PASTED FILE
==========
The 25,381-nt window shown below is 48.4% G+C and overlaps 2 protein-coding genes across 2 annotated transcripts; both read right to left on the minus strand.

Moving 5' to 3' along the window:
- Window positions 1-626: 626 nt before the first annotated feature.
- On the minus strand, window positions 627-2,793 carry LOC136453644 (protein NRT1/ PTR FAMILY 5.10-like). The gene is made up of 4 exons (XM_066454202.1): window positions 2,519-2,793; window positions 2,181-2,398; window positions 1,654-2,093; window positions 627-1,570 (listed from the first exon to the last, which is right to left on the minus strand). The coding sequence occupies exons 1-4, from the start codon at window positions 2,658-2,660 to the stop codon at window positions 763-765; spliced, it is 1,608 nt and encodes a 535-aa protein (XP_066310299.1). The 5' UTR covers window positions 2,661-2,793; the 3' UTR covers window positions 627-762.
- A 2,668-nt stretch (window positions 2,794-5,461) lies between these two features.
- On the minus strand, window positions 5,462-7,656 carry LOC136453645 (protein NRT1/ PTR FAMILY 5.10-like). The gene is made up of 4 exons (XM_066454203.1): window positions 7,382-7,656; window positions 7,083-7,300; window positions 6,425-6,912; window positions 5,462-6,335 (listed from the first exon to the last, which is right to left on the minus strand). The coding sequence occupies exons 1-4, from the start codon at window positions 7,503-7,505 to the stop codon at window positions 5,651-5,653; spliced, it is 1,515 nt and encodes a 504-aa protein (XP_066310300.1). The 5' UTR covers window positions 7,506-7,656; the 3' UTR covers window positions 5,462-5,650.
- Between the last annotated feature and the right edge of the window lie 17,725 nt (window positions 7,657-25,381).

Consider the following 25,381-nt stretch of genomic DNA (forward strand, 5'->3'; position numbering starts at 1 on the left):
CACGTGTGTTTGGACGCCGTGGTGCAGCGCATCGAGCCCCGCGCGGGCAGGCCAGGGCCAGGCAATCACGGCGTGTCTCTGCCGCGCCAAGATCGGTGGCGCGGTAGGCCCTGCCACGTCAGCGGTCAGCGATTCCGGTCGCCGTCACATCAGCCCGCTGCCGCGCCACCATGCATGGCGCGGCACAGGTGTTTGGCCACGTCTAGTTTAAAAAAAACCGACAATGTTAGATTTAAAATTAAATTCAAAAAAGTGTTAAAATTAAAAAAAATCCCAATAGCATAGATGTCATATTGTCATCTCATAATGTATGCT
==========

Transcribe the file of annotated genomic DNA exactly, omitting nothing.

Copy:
The 25,381-nt window shown below is 48.4% G+C and overlaps 2 protein-coding genes across 2 annotated transcripts; both read right to left on the minus strand.

Moving 5' to 3' along the window:
- Window positions 1-626: 626 nt before the first annotated feature.
- On the minus strand, window positions 627-2,793 carry LOC136453644 (protein NRT1/ PTR FAMILY 5.10-like). The gene is made up of 4 exons (XM_066454202.1): window positions 2,519-2,793; window positions 2,181-2,398; window positions 1,654-2,093; window positions 627-1,570 (listed from the first exon to the last, which is right to left on the minus strand). The coding sequence occupies exons 1-4, from the start codon at window positions 2,658-2,660 to the stop codon at window positions 763-765; spliced, it is 1,608 nt and encodes a 535-aa protein (XP_066310299.1). The 5' UTR covers window positions 2,661-2,793; the 3' UTR covers window positions 627-762.
- A 2,668-nt stretch (window positions 2,794-5,461) lies between these two features.
- On the minus strand, window positions 5,462-7,656 carry LOC136453645 (protein NRT1/ PTR FAMILY 5.10-like). The gene is made up of 4 exons (XM_066454203.1): window positions 7,382-7,656; window positions 7,083-7,300; window positions 6,425-6,912; window positions 5,462-6,335 (listed from the first exon to the last, which is right to left on the minus strand). The coding sequence occupies exons 1-4, from the start codon at window positions 7,503-7,505 to the stop codon at window positions 5,651-5,653; spliced, it is 1,515 nt and encodes a 504-aa protein (XP_066310300.1). The 5' UTR covers window positions 7,506-7,656; the 3' UTR covers window positions 5,462-5,650.
- Between the last annotated feature and the right edge of the window lie 17,725 nt (window positions 7,657-25,381).

Consider the following 25,381-nt stretch of genomic DNA (forward strand, 5'->3'; position numbering starts at 1 on the left):
CACGTGTGTTTGGACGCCGTGGTGCAGCGCATCGAGCCCCGCGCGGGCAGGCCAGGGCCAGGCAATCACGGCGTGTCTCTGCCGCGCCAAGATCGGTGGCGCGGTAGGCCCTGCCACGTCAGCGGTCAGCGATTCCGGTCGCCGTCACATCAGCCCGCTGCCGCGCCACCATGCATGGCGCGGCACAGGTGTTTGGCCACGTCTAGTTTAAAAAAAACCGACAATGTTAGATTTAAAATTAAATTCAAAAAAGTGTTAAAATTAAAAAAAATCCCAATAGCATAGATGTCATATTGTCATCTCATAATGTATGCT